But what exactly is motivation and how can we as teachers enhance motivation in our learners? In the first part of this webinar I will discuss what it is we really mean when we use the word ‘motivation’. Of course, it is a word that we all use in our everyday lives, and as such it is a word we tend to use somewhat loosely. However, when we discuss ‘motivation’ in a professional sense, there is a clear need to be more focused in what we mean and in this webinar I hope to challenge some of the assumptions behind familiar, everyday understandings of motivation.

The theory of motivation is a fascinating topic, spanning a huge range of human behaviour and psychology—in fact, there is far too much to cover in a single webinar. Therefore, in this webinar I intend to concentrate on some of the more practical aspects of motivation and those most closely related to the concerns of language teachers—and learners. In particular, I would like us to think about some of the ways in which teachers use rewards in order to motivate their students and the possible motivational effects of teacher praise and feedback.

Although the webinar will be based around my own views on motivation, I will be making every effort to give you the opportunity to share your ideas. I sincerely hope that you will be ready to participate so that we can enjoy a lively and productive exchange of ideas.

register-for-webinar


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Six ways to boost classroom participation: Part Three – Embracing different learning styles

shutterstock_264026564

This is the second article of a six-part series on boosting classroom participation. Last week, we heard about overcoming both teacher and student anxiety in the EFL classroom. In this article, Zarina discusses different learning styles and how to support those students who may not be as receptive to our usual forms of teaching.

“There are no difficult students – just students who don’t want to do it your way.” Revell, J. and Norman, S. (1999): p.65.

In the previous article in this series, I looked at the presence of anxiety in the EFL classroom, and the various techniques you can employ in order to reduce it. I explored how you can stage competitions and games to help students to overcome fears of making mistakes. These kinds of activities are also beneficial for the way that they often provide for more than one learning style, and so engage a diverse range of students.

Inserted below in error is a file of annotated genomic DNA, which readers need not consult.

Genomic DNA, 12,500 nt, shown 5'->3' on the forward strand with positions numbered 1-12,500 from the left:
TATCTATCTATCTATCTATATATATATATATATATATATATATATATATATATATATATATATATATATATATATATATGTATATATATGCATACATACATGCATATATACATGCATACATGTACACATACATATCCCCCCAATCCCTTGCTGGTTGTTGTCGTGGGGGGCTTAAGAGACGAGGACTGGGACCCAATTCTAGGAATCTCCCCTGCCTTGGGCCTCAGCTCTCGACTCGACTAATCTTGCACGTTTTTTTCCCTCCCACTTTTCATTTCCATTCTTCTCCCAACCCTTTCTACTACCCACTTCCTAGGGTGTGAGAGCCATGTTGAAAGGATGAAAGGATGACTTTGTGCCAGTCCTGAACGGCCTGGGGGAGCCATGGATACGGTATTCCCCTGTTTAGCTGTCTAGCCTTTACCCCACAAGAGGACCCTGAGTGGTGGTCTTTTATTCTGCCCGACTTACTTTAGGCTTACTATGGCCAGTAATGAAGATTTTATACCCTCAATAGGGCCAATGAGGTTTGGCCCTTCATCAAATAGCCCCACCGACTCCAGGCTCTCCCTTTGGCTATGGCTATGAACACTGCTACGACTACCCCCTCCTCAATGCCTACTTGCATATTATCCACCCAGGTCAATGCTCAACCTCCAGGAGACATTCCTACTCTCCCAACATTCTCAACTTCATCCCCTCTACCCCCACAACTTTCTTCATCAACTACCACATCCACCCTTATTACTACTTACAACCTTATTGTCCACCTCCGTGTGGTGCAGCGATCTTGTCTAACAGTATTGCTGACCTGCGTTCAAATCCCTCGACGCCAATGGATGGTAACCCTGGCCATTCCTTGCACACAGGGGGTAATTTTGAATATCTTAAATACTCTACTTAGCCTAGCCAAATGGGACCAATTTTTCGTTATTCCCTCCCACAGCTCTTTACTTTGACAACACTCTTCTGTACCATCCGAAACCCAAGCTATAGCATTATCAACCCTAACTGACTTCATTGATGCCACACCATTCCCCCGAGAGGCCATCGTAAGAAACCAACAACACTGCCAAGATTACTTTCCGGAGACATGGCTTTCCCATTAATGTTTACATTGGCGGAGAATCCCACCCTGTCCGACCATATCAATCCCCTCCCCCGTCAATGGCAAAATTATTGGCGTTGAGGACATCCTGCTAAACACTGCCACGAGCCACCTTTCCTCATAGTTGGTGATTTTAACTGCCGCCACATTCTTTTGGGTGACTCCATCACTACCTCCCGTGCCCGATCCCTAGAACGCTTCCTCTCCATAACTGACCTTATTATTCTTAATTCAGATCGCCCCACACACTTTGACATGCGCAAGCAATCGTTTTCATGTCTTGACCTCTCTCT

First let’s start by thinking about the many different tasks involved in playing a game, whether it’s simple or complex. There is often something visual to look at, there will be instructions to listen to, and usually there is something to do, which could involve moving around the room, or moving things around (for example, a counter on a board). If we look at this in terms of learning styles we can categorise the same things into: Visual, Auditory or Kinaesthetic learning styles. Some like to refer to these styles as VAK, others add ‘R’ for Reading / Writing and refer to it as VARK. If you are interested in finding out about you or your students’ preferred learning styles are, try this online questionnaire.

Of course, we can’t simply put individuals into such narrowly defined categories, and it’s impossible to teach to suit each and every student’s personal learning style (even if you knew what it was). More pragmatically, however, I think we can provide an array of activities to engage a range of learning styles.

Who is being difficult – the learner, or the teacher?

Whether you are a believer in the theory that we have preferred styles of learning or not, you have to admit that being exposed to only one style (for example, concentrating solely on an audio input, such as a lecture) can be exhausting, both for the teacher and the learner. It seems quite feasible that in such a situation, rather than the learner being ‘difficult’, they simply ‘don’t want to do it your way’.

The more years we teach, there is a danger that we tend to fall back on activities and methodologies that we believe work well or feel safe with. There is a possibility that our lessons get a bit ‘samey’, with the same kind of pace, the same type of activities, the same students taking an interest, and the same students not really engaging in the lesson. One reason this can happen is that we will often end up teaching according to our preferred style, which may be strongly influenced by our own learning styles. (Note I say styles, because the likelihood is that we are a blend of them, with certain preferred tendencies; we can never completely have only one learning style.) Moving out of our comfort zone takes more effort and energy. So how about trying something slightly different?